I guess that's what you get when a large multinational corporation owns a restaurant, or anything. Their goal becomes "Building a billion dollar brand," instead of delivering excellent food. Profit margins become more important than quality. They stuff people into dining rooms so that the people can stuff their faces, so corporate can stuff their wallets.
       As Part of one of our pre-shift meetings last week, we watched a video sent from corporate, which listed off percentages from an employee survey. Apparently I was the only person in the room who thought the whole thing was hilarious and ludicrous
       "employee satisfaction is up 2% over last year, and we've been handlin problems for our team mates 5% better this year." To me that means absolutely nothing. "We're up 16% on people who love their job, this is just fantastic!" Maybe the surveys do do something. More likely it means that because the corporation is so large, I'll never meet the man who is so worried about my employment satisfaction (probably doesn't want me to accept the real truth that I am 100% disposable) and so requires a survey "to get to know me."
       For every corporately owned restaurant, there is one less restaurant run by a small business owner who knows all of his employees by name and many of the customers as well. It's a bit of an absurd evolution of the food industry when owners replaced by tiers of managers.

      I walked back to 83 to drop off their desserts and check. The water guy had decided mid-way through the meal to have a bourbon and coke. The man who ordered the bottle of wine was now holding hands with his wife. Everyone was smiling.
     "I'll let you fight over who get's the check." I said to an almost raucous laughter as I placed the check in the center. The two gentlemen reached for the check, but the woman who had had the lemon drop handed me her card before even looking at the bill.
     "Well played Ma'am," taking the card from her. The name on the card read Lynda Johnson. She had been mostly quiet during the meal. Apparently the other three were long time friends and she was new to Mr. Bourbon and coke's life. Her bold move won her favor at the table.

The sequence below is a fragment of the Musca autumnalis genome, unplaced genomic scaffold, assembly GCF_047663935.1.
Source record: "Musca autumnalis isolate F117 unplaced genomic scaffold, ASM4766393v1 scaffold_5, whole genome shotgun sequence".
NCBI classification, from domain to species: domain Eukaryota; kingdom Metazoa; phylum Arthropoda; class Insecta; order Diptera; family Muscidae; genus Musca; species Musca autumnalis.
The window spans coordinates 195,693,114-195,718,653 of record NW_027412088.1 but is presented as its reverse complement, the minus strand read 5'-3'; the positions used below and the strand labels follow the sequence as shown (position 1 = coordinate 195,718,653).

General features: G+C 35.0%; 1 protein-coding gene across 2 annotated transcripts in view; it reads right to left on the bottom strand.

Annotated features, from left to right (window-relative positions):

"Thank you all for coming in this evening, it was my pleasure. Come back any time and ask for Aaron, I'd be happy to take care of you all again."I said after giving Lynda her check, being sure to call her by her name.
     They each said thank you in some form or fashion, so I started to walk away.
     "What, you aren't going to ask me to take a survey for you?" Lynda said, teasing me. "You think I'm too good for surveys?"
      "Oh, no. I was hoping that you had not heard that." My voice was garnished with laughter.
      "Oh so you think it's funny?" The entire tabe was now quiet. My face became very serious and I began effusively apologizing, she had not yet signed the receipt. My heart was racing, I could not tell if she were kidding or not. Neither could the other three at the table.
       "Gotcha," she said witha  smart smile on her face. Everyone began laughing. She left me $50 on $200.

       My favorite part of serving has to be the conversations that I have with people right before they leave. At this point I forget everything that happened during the meal, am no longer thinking about making a tip, and become myself. Well, unfiltered anyways. Often times tables will aske me about school and my plans after school, and when I tell them my aspirations to enter the medical field in some form or fashion, there is nothing but encouragement. From the dermatologist who took three tries to get into med school, to the 9-5 ladies who never got a BS degree, the motif is that I should go for it. It being whatever my goal, aspiration, or dream is. While my dream may not be to wait tables or to build a billion dollar brand, this job turning out to be a good stop along the road.
       Waiting tables might not be the good life, but it is a good life.